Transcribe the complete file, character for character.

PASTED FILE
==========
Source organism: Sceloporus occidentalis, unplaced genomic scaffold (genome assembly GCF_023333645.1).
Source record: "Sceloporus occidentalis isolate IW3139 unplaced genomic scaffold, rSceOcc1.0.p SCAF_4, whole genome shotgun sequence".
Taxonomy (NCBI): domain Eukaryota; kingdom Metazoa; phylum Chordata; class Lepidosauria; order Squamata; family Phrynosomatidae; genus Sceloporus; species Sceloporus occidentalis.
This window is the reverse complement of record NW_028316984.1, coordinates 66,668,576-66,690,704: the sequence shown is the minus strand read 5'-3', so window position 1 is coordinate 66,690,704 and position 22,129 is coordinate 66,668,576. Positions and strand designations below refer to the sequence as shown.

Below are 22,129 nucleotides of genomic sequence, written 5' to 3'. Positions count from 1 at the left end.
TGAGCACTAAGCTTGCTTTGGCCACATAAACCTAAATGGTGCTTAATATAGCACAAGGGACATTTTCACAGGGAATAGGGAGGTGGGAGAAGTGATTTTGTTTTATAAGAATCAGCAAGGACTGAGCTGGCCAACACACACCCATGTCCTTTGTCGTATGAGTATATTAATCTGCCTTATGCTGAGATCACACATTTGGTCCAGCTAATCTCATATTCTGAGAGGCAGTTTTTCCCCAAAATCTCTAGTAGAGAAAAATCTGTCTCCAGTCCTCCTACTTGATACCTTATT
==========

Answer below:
Source organism: Sceloporus occidentalis, unplaced genomic scaffold (genome assembly GCF_023333645.1).
Source record: "Sceloporus occidentalis isolate IW3139 unplaced genomic scaffold, rSceOcc1.0.p SCAF_4, whole genome shotgun sequence".
Taxonomy (NCBI): domain Eukaryota; kingdom Metazoa; phylum Chordata; class Lepidosauria; order Squamata; family Phrynosomatidae; genus Sceloporus; species Sceloporus occidentalis.
This window is the reverse complement of record NW_028316984.1, coordinates 66,668,576-66,690,704: the sequence shown is the minus strand read 5'-3', so window position 1 is coordinate 66,690,704 and position 22,129 is coordinate 66,668,576. Positions and strand designations below refer to the sequence as shown.

Below are 22,129 nucleotides of genomic sequence, written 5' to 3'. Positions count from 1 at the left end.
TGAGCACTAAGCTTGCTTTGGCCACATAAACCTAAATGGTGCTTAATATAGCACAAGGGACATTTTCACAGGGAATAGGGAGGTGGGAGAAGTGATTTTGTTTTATAAGAATCAGCAAGGACTGAGCTGGCCAACACACACCCATGTCCTTTGTCGTATGAGTATATTAATCTGCCTTATGCTGAGATCACACATTTGGTCCAGCTAATCTCATATTCTGAGAGGCAGTTTTTCCCCAAAATCTCTAGTAGAGAAAAATCTGTCTCCAGTCCTCCTACTTGATACCTTATT